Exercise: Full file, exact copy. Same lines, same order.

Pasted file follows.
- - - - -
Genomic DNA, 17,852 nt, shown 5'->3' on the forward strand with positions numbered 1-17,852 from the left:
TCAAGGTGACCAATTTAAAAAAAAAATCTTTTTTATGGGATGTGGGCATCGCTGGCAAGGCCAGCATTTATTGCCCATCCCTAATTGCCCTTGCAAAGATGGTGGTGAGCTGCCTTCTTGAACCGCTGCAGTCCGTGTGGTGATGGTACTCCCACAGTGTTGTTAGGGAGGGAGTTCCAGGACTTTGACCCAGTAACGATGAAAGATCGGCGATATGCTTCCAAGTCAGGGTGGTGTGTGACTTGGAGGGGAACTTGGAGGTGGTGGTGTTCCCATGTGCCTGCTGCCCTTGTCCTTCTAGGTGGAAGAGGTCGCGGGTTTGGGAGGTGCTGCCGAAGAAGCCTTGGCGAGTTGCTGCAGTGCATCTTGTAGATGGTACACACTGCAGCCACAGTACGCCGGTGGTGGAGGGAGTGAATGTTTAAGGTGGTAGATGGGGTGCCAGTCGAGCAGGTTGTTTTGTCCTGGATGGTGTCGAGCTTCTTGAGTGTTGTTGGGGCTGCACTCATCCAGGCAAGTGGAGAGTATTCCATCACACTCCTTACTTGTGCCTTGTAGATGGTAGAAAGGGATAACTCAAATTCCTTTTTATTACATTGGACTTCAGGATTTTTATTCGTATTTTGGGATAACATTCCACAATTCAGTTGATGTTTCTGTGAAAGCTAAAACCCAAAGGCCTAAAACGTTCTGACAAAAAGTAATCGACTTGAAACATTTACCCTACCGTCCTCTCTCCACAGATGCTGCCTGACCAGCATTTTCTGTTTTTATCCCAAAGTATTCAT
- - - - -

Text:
Genomic DNA, 17,852 nt, shown 5'->3' on the forward strand with positions numbered 1-17,852 from the left:
TCAAGGTGACCAATTTAAAAAAAAAATCTTTTTTATGGGATGTGGGCATCGCTGGCAAGGCCAGCATTTATTGCCCATCCCTAATTGCCCTTGCAAAGATGGTGGTGAGCTGCCTTCTTGAACCGCTGCAGTCCGTGTGGTGATGGTACTCCCACAGTGTTGTTAGGGAGGGAGTTCCAGGACTTTGACCCAGTAACGATGAAAGATCGGCGATATGCTTCCAAGTCAGGGTGGTGTGTGACTTGGAGGGGAACTTGGAGGTGGTGGTGTTCCCATGTGCCTGCTGCCCTTGTCCTTCTAGGTGGAAGAGGTCGCGGGTTTGGGAGGTGCTGCCGAAGAAGCCTTGGCGAGTTGCTGCAGTGCATCTTGTAGATGGTACACACTGCAGCCACAGTACGCCGGTGGTGGAGGGAGTGAATGTTTAAGGTGGTAGATGGGGTGCCAGTCGAGCAGGTTGTTTTGTCCTGGATGGTGTCGAGCTTCTTGAGTGTTGTTGGGGCTGCACTCATCCAGGCAAGTGGAGAGTATTCCATCACACTCCTTACTTGTGCCTTGTAGATGGTAGAAAGGGATAACTCAAATTCCTTTTTATTACATTGGACTTCAGGATTTTTATTCGTATTTTGGGATAACATTCCACAATTCAGTTGATGTTTCTGTGAAAGCTAAAACCCAAAGGCCTAAAACGTTCTGACAAAAAGTAATCGACTTGAAACATTTACCCTACCGTCCTCTCTCCACAGATGCTGCCTGACCAGCATTTTCTGTTTTTATCCCAAAGTATTCAT